Debunking Common Misconceptions About Crime Scene Cleanup

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Debunking Common Misconceptions About Crime Scene Cleanup

Although many of us have seen a crime scene on television or in movies, most people aren’t familiar with how a tragic situation like that actually affects the people involved. While the emotional and psychological consequences of any violent crime will be felt for years afterward, crimes often also leave a physical mess that needs to be taken care of immediately in order for life for the victims to resume in any kind of normalcy.

While many people might think they know what would happen in the event of a violent crime, it’s easy to overlook the gritty details of how to take care of the situation amidst the dramatic aspects of law enforcement and the courts. Here are three common myths about crime scene cleanup, so that if you are ever in the incredibly unfortunate position of having to deal with the aftermath of a violent crime, you can leave the unpleasant cleanup to us.

#1: Cleanup is taken care of by law enforcement.

Many people think that law enforcement is responsible for the cleanup of a crime scene after they’re finished investigating. This is often implied in cop shows on television, where a crime scene is closed off behind yellow tape and forensic crime scene investigators wearing gloves pick apart the surroundings. What you don’t see on screen is what happens after the investigators leave. Crime scenes must be cleaned by trained professionals, usually hired by the owners of the property. This makes cleanup a very important consideration that could create huge problems if left unaddressed.

#2: Crime scene cleanup can be done by anyone.

Although you might think that crime scene cleaners are just ordinary cleaners with standard equipment paid to clean up sensitive and disturbing situations, the reality is that cleaning up biowaste and other potentially hazardous material requires special tools and training to accomplish. Enzyme cleaners and other industrial-strength products are used, which can be very dangerous and toxic if attempted by an untrained person. Crime scene cleanup is obviously also potentially traumatic, since cleaners are dealing with decomposing human tissue and other indications of violence. Cleaners need to be trained emotionally and physically in order to do their jobs properly.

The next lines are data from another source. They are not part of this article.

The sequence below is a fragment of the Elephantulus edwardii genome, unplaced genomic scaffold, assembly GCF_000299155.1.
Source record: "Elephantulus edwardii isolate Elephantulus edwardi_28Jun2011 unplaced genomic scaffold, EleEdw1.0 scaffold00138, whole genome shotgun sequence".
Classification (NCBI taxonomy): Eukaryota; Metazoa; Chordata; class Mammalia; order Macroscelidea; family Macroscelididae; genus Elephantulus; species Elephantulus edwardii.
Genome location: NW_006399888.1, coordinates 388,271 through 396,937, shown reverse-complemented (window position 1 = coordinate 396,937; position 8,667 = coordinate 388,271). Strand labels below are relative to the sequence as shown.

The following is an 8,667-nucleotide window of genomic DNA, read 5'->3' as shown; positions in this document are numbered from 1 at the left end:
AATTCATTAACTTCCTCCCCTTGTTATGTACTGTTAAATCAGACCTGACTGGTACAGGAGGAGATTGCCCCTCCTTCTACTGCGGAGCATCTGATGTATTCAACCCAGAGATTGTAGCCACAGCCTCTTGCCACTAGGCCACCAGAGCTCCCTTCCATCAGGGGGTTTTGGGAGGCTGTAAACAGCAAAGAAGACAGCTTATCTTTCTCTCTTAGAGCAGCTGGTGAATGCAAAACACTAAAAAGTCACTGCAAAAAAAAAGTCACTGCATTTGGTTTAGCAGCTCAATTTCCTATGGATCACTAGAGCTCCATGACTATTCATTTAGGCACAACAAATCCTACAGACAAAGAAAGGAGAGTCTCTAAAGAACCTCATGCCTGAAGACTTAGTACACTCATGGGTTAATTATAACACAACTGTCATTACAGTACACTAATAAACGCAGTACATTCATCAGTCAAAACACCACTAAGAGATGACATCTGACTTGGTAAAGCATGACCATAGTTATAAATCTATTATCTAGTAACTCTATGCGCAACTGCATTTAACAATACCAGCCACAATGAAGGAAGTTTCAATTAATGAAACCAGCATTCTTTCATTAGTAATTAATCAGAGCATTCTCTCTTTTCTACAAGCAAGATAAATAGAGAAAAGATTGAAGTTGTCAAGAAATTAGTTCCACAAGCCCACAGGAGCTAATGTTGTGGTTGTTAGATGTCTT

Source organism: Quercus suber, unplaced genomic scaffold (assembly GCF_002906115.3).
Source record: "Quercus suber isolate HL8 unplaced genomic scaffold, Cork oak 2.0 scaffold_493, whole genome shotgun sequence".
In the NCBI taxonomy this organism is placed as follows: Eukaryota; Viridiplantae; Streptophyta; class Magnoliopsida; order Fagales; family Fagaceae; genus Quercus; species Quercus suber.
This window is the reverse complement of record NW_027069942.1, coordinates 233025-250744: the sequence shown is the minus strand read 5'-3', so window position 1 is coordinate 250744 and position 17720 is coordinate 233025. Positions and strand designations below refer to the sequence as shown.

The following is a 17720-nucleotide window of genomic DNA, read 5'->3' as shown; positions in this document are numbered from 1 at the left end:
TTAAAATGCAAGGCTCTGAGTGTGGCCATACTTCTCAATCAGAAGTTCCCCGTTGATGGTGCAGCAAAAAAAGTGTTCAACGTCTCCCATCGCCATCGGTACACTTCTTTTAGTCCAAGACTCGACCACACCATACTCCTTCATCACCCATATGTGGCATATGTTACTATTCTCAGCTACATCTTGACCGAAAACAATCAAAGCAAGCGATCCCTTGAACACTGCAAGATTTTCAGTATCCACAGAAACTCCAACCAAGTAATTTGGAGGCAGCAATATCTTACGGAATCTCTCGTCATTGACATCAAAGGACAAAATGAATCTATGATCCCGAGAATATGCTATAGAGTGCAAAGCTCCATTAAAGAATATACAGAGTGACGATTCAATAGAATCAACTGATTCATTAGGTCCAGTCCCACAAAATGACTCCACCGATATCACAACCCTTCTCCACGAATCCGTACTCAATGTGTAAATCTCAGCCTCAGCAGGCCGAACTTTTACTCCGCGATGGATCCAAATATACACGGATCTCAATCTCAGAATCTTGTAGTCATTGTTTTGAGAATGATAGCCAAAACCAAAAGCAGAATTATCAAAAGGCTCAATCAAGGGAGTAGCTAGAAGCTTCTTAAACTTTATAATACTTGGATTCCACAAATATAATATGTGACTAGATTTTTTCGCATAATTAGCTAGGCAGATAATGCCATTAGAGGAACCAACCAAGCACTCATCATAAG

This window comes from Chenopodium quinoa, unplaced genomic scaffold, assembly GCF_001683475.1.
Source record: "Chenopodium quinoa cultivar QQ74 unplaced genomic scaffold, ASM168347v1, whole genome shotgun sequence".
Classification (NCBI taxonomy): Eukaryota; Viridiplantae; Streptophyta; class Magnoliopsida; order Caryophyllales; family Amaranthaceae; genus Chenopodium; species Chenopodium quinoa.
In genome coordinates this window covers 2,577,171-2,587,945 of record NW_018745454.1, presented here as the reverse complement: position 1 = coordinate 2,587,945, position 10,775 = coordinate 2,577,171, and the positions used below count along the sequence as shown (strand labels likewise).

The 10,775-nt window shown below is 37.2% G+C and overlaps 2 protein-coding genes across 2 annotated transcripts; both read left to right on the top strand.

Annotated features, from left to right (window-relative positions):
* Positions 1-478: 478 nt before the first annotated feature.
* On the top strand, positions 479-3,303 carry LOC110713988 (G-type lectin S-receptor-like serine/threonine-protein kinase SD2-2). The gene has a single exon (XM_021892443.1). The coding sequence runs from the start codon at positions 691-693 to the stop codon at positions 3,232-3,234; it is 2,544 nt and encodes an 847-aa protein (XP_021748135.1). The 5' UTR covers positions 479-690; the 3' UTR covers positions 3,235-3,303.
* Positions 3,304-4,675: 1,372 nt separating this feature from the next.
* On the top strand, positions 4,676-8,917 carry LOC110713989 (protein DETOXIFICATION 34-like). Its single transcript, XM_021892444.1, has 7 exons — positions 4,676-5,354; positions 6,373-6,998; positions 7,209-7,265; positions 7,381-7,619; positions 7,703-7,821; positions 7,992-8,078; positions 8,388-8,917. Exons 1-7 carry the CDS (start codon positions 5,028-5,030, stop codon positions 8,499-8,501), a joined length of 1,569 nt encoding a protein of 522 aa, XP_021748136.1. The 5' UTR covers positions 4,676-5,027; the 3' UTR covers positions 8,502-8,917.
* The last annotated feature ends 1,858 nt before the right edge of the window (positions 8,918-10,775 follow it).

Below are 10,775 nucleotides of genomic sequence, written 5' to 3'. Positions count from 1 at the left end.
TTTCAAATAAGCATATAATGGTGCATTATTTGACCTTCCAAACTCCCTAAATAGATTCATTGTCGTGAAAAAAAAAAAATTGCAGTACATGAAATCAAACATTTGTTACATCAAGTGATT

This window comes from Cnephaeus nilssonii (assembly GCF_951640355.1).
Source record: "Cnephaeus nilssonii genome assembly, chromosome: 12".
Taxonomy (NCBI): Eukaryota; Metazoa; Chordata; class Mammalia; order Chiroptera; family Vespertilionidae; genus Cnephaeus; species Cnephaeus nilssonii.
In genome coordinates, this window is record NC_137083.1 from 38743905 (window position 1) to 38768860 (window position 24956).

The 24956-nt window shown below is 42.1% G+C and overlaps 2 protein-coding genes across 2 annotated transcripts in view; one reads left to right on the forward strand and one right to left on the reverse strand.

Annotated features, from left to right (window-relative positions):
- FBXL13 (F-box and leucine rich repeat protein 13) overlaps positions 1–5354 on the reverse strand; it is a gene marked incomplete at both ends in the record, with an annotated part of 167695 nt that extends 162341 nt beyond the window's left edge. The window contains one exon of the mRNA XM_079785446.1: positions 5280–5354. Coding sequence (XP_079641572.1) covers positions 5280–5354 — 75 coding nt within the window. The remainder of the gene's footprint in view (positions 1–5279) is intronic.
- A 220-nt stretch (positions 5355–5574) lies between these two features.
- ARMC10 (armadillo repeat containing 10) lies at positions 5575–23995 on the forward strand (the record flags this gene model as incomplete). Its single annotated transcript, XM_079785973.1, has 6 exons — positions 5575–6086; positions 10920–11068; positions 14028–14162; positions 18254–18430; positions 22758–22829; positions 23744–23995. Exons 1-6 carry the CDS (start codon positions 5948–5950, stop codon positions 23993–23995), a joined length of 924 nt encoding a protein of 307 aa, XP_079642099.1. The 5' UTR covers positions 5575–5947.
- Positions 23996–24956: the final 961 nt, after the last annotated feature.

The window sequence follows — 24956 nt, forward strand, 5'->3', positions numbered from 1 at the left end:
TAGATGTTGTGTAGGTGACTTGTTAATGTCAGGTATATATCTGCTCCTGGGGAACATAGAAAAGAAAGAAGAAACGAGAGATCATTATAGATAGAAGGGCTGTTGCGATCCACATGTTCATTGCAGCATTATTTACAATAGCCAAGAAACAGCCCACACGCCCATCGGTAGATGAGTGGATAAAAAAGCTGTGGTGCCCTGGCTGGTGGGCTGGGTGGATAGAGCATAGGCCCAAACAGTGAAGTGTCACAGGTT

#3: Biohazard cleanup is limited to crime scenes.

Although most obviously used for crime scenes, biohazard cleanup services are used for a variety of situations, including accidents and suicides. Any event that results in exposure of an environment to biowaste should be professionally cleaned and sterilized, as exposure to these substances can pose significant health risks later on. Biohazard cleanup is one of the most important parts of the aftermath of many traumatic incidents and understanding the necessity of proper cleaning will allow the recovery process to be as swift as possible.

By learning the truth behind these common myths around crime scene cleanup, hopefully you can better equip yourself with the information you need to readily and quickly begin the recovery process if you are ever affected by an unexpected tragedy. Though these types of events are extremely painful no matter what, knowing the process for how to navigate the aftermath as effectively as possible is the first step in trying to resume a normal life. While we may not be able to personally comfort you after a tragedy, you can take comfort in the fact that we here at Austin Bio Clean are here for you 24/7 to take care of the cleanup with both compassion and efficiency.

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